Going Sno-where

There’s something so rare about heavy snowfall that each time it happens, you recall vivid memories of the few occasions you’ve experienced it before:

  • A canal-side walk with my older brother one late Sunday afternoon in the early 1990’s, and watching him pound away at the ice with his heavy black Doc Martens to show me how easily it could crack.
  • Careering down the steepest verge of a snowy hill on a sledge circa 2000 – in an awful effort to impress some boys – and whacking straight into a tree, before limply falling out of the side of the flimsy plastic transportation and groaning on the ground for ten minutes whilst said boys crowded around in an embarrassing concern.
  • Meeting a friend at her house during a lunch-break from my temp-ing job – and her revision-break for her Law exams – and making a snowman with blueberries for eyes, in 2009.
  • Sliding down the grassy verges of the Dane John Gardens with some friends one Friday evening in January 2018, after several beers in a cosey pub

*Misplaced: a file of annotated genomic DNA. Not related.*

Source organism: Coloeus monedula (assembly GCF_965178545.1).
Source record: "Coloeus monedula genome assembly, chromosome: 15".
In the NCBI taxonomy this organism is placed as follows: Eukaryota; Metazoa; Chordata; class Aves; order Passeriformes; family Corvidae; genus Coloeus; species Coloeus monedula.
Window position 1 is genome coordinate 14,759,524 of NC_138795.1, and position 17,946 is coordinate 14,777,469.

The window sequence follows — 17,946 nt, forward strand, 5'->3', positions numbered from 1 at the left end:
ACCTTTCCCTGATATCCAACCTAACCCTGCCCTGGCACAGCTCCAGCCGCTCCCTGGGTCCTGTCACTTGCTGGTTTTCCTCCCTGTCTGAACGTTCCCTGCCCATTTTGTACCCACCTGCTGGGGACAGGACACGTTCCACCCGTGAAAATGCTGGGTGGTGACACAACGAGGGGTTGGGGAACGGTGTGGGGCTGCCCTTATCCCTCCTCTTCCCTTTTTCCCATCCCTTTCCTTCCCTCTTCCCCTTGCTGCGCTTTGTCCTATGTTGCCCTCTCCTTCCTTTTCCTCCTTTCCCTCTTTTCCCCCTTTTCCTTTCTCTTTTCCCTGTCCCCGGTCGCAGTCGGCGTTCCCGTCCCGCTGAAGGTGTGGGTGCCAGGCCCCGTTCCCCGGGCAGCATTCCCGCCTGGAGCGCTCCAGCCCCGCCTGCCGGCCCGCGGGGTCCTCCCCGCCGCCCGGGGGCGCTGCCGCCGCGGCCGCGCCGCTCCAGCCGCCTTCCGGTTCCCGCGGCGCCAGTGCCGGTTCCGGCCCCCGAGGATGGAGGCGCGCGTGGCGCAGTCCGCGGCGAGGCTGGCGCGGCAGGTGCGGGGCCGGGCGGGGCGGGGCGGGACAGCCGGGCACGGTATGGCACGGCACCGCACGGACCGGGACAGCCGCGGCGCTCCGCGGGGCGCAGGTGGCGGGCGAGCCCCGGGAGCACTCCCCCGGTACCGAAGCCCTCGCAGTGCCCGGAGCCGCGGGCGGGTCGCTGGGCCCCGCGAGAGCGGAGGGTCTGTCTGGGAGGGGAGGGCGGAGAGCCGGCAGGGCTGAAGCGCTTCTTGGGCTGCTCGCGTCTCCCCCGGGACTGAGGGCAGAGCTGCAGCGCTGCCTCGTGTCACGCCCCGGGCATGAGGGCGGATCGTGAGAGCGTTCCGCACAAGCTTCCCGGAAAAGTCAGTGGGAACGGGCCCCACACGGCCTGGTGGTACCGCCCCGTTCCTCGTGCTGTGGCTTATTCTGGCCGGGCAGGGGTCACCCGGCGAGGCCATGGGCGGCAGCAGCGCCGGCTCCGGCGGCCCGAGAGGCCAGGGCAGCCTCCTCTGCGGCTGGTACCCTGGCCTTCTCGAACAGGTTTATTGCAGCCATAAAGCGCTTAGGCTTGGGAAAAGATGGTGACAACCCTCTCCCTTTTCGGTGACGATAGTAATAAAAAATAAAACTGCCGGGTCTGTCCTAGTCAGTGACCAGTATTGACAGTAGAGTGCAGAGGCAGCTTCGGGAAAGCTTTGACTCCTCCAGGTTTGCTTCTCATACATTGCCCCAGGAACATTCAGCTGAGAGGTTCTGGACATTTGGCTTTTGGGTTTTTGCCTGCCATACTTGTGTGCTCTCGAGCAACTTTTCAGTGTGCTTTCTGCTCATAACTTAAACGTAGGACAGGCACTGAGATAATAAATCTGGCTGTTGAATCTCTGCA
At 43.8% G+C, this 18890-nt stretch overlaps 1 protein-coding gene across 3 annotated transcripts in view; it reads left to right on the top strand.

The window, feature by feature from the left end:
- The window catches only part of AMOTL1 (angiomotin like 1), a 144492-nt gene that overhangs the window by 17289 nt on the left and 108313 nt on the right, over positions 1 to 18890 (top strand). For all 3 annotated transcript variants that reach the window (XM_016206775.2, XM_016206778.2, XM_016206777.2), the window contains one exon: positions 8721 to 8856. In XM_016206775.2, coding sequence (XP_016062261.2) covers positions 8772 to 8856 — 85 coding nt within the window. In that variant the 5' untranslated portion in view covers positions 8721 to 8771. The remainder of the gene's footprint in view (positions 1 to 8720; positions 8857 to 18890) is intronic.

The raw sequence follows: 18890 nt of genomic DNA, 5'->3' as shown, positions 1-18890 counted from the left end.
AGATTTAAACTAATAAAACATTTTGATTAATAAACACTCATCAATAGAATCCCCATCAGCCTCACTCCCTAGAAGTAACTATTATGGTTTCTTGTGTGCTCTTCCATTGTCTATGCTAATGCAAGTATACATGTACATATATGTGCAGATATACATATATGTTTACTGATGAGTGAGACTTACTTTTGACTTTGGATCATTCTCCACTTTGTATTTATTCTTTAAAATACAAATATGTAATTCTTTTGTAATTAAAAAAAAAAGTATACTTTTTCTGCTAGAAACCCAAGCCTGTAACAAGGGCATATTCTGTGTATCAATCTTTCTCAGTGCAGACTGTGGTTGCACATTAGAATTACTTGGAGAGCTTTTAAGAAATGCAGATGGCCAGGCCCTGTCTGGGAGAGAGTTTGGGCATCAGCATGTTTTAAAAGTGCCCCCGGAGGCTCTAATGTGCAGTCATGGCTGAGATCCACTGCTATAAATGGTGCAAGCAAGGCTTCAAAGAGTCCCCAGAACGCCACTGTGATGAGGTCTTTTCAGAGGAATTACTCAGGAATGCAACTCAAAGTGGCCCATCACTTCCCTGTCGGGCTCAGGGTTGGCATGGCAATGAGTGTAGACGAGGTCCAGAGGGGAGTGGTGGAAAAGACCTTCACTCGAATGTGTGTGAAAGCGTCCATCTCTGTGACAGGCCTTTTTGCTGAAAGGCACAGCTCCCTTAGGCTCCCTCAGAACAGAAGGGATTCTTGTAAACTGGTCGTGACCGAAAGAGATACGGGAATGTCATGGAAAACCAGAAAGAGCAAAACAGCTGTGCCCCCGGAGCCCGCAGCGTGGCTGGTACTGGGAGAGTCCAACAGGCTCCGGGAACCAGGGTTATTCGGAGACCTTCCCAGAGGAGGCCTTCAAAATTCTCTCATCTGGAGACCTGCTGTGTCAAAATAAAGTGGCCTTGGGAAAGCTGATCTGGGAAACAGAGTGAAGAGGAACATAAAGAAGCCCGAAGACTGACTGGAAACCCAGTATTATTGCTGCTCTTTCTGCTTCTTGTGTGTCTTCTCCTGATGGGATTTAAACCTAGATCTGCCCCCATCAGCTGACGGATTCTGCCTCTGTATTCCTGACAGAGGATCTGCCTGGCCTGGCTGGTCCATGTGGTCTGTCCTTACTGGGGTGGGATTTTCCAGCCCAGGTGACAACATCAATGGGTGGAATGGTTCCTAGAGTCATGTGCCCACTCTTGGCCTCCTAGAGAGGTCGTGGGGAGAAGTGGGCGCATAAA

The older you get, the more wary you become of snow. It’s dangerous to drive in. It’s perilous to walk on. It wreaks havoc with public transport and it makes everything wet. At thirty five, the thought of heavy rain washing all of the snow away fills me with some relief when as a child it could make me cry. That’s exactly what happened this week; a Winter Wonderland flushed away overnight, the snowman over the street now a beheaded ball of black ice alone on a bright green lawn, and no more fretting about the need to walk anywhere.

But, my word, did it look beautiful during its short stay, making the town look like a Christmas cake with Viennetta footpaths and glacier mint waterways. At a time when we’re tethered to our homes, the snow was a welcome distraction from the reasons behind that, which have dominated our lives for the past year.

The snow was a reminder of a few things, really. How an alluring appearance can sometimes conceal danger. How different things can suddenly look after a few conditions collide, and then how quickly the things we like can melt away.

The Pandemic Snowfall 2021. One which won’t be forgotten in a hurry…

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